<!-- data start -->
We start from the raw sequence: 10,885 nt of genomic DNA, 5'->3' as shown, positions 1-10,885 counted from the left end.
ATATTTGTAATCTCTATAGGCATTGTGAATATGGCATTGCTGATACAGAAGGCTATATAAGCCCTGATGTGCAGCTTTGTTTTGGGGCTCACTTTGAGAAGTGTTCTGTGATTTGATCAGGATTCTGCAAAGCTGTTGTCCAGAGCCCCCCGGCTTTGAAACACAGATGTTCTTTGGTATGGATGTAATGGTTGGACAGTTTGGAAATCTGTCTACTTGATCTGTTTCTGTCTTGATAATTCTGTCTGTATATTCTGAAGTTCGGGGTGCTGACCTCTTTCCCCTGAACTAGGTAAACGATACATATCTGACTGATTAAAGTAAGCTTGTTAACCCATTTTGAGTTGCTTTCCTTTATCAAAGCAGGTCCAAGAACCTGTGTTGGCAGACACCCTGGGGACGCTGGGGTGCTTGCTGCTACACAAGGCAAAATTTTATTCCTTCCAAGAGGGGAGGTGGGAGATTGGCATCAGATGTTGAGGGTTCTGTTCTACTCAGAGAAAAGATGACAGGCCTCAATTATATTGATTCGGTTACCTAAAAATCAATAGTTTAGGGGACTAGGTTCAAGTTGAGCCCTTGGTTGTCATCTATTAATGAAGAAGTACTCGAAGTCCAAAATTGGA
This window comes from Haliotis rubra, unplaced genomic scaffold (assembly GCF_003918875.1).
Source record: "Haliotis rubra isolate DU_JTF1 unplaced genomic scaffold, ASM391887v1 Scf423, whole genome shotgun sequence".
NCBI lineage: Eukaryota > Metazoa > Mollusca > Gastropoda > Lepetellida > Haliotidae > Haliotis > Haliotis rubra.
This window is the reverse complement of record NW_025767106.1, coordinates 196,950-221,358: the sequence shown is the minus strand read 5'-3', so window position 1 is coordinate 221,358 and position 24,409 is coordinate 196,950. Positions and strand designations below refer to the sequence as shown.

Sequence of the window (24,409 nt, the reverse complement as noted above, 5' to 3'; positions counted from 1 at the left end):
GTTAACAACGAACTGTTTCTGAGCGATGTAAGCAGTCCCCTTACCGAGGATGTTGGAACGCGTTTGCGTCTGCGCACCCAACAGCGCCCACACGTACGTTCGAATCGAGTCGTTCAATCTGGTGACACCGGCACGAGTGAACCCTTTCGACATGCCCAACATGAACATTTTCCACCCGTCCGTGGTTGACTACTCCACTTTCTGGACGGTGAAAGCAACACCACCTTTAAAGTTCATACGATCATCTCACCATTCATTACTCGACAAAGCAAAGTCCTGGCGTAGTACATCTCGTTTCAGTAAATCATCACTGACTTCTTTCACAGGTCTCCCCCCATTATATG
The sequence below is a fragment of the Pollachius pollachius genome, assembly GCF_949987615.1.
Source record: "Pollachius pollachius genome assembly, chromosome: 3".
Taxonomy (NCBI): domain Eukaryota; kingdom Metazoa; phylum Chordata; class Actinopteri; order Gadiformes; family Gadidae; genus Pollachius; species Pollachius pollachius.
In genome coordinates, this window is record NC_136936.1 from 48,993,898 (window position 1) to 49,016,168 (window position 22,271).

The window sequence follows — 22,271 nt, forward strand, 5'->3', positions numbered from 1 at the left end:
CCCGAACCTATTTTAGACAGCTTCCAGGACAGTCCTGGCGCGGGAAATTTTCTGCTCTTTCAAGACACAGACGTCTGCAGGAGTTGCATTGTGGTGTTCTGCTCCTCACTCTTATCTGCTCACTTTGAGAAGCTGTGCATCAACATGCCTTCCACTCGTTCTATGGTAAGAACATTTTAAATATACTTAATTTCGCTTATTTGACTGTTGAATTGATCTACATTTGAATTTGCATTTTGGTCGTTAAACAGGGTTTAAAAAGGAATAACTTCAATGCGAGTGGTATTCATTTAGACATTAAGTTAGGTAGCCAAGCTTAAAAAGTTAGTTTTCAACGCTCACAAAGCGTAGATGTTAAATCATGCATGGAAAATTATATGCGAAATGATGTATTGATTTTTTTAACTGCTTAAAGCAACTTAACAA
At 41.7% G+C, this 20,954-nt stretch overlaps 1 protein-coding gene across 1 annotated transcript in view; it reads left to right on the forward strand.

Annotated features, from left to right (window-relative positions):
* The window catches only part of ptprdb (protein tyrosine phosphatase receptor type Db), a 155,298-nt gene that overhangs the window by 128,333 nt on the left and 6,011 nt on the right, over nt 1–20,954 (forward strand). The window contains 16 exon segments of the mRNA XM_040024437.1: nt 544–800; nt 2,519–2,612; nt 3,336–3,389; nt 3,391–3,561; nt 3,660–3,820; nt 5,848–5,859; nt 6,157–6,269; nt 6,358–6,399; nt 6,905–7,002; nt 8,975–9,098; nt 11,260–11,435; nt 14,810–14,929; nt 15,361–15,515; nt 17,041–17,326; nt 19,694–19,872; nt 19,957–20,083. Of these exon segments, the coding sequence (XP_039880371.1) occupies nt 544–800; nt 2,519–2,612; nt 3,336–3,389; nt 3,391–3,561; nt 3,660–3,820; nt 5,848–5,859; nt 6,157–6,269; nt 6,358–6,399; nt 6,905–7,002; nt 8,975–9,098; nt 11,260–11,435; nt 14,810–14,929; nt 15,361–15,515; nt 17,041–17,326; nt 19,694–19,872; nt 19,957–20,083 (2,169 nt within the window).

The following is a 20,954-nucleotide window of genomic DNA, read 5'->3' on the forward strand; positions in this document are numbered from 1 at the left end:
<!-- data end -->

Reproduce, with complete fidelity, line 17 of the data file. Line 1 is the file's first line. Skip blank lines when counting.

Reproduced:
* The window catches only part of ptprdb (protein tyrosine phosphatase receptor type Db), a 155,298-nt gene that overhangs the window by 128,333 nt on the left and 6,011 nt on the right, over nt 1–20,954 (forward strand). The window contains 16 exon segments of the mRNA XM_040024437.1: nt 544–800; nt 2,519–2,612; nt 3,336–3,389; nt 3,391–3,561; nt 3,660–3,820; nt 5,848–5,859; nt 6,157–6,269; nt 6,358–6,399; nt 6,905–7,002; nt 8,975–9,098; nt 11,260–11,435; nt 14,810–14,929; nt 15,361–15,515; nt 17,041–17,326; nt 19,694–19,872; nt 19,957–20,083. Of these exon segments, the coding sequence (XP_039880371.1) occupies nt 544–800; nt 2,519–2,612; nt 3,336–3,389; nt 3,391–3,561; nt 3,660–3,820; nt 5,848–5,859; nt 6,157–6,269; nt 6,358–6,399; nt 6,905–7,002; nt 8,975–9,098; nt 11,260–11,435; nt 14,810–14,929; nt 15,361–15,515; nt 17,041–17,326; nt 19,694–19,872; nt 19,957–20,083 (2,169 nt within the window).